Online primary sources & Dr. Whipper’s Texas reports

2011 January 26

Birth registration promotional cartoon, 1914
I’m happy to say that I’ve finally managed to start putting some of my research materials online, like I’ve been thinking about doing for a while.

Cliotropic research highlights some of the most interesting primary sources I use (that I’m able to publish online, anyway). Among them are old birth certificates from my personal collection and some promotional cartoons like the one on the right.

Teaching midwives in Texas, 1928

I’m most excited to present a folder of correspondence between Dr. Ionia Rollin Whipper and her supervisor at the US Children’s Bureau, Dr. Blanche M. Haines, during 1927-1928. Dr. Whipper, an obstetrician who graduated from Howard University Medical School in 1903, was the bureau’s sole professional employee of color. She worked in the South training African-American midwives to register the births they attended.

During 1928, Haines sent Whipper to Texas at the request of its board of health. Whipper sent back weekly reports to Washington. Sometimes she listed the midwives she talked to; other times, she just described the classes she taught or the troubles she faced as an educated, self-respecting woman of color trying to do her work. (You can read about Haines’s offer to help Whipper get Pullman sleeping accommodations for some train travel, and Whipper’s reply that “it is not safe to try it” because of Jim Crow segregation laws.) These are just a few of the letters by Dr. Whipper in the Children’s Bureau Papers, too; hopefully I’ll have time to put more up later.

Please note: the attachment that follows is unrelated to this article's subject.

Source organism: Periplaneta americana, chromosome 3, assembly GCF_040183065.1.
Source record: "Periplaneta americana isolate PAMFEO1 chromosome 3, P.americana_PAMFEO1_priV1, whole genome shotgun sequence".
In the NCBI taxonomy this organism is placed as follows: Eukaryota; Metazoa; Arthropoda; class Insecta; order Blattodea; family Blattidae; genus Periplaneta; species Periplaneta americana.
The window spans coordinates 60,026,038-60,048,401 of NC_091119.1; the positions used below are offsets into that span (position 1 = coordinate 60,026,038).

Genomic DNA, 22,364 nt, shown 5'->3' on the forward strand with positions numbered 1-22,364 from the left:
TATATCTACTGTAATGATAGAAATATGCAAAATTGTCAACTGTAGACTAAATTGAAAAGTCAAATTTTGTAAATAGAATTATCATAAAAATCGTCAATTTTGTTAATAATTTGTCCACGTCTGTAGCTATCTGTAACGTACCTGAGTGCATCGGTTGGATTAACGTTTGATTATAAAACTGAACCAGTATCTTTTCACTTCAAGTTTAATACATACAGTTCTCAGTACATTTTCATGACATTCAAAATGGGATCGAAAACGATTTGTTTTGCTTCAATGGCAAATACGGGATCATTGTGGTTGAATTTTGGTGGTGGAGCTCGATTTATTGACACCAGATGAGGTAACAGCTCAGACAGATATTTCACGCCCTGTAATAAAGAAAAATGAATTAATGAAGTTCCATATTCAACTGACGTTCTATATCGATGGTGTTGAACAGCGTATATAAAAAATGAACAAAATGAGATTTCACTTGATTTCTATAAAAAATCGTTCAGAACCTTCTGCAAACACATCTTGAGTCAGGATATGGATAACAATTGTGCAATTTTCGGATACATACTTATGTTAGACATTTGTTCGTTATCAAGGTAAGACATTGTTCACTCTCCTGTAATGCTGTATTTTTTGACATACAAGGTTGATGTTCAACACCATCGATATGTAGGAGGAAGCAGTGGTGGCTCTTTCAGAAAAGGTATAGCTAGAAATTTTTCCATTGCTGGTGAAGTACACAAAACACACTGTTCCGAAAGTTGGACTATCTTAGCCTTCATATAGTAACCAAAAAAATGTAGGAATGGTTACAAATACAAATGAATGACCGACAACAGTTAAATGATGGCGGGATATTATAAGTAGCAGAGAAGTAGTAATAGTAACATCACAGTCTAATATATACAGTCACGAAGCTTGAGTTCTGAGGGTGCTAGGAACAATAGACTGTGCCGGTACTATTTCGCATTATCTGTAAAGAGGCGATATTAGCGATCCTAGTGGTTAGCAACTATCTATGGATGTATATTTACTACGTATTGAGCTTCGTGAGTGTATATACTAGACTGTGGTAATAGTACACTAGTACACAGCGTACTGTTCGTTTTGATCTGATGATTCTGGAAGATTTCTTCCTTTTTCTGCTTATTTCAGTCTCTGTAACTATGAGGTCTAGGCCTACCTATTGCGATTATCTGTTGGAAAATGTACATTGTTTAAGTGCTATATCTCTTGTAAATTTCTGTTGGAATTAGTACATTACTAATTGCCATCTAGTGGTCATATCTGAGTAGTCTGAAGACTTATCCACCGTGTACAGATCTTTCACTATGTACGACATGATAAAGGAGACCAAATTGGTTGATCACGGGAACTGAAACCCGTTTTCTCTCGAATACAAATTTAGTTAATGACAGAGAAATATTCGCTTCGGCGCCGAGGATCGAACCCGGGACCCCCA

Whipper wrote one of the first widely-reproduced modern training manuals for midwifery in the US. (The Children’s Bureau redistributed her Syllabus of Instructions for Midwives, a mimeographed-and-stapled stack of about a dozen pages, to state boards of health all over the country because nothing similar was available elsewhere.) The sterile delivery techniques Whipper taught undoubtedly saved many mothers’ and children’s lives. Importantly for my research, Whipper’s work ensured that children of color from the rural South had access to government-kept birth records later in life.

How it works

The site is powered by Omeka, the open-source collections-and-exhibits software produced by the Center for History and New Media. When I played with the first few releases of Omeka, which was probably a year ago, I wasn’t overly impressed, but I’m very pleased with it as of the new release (1.3.1.) CHNM and the user community have put a lot of work into building plugins and themes, and it’s developing into a fairly full-featured system.

In particular, the CsvImport plugin makes it possible to describe your collection to be uploaded using a spreadsheet, which you can then import to create a number of different items all at once. It makes all the difference in the world for the feasibility of putting a substantial research-in-progress collection online. (I’d really love to see someone extend this principle to make it work with a Google spreadsheet instead, for use by collaborative research groups.)

I’d welcome your comments on the site or on anything you find there. (Parts of it are still visually rough, because I’m still learning to customize the display by building my own theme.) I’m using the IntenseDebate Comments plugin for Omeka, which should allow you to comment on individual items over there, or you can comment here as usual.

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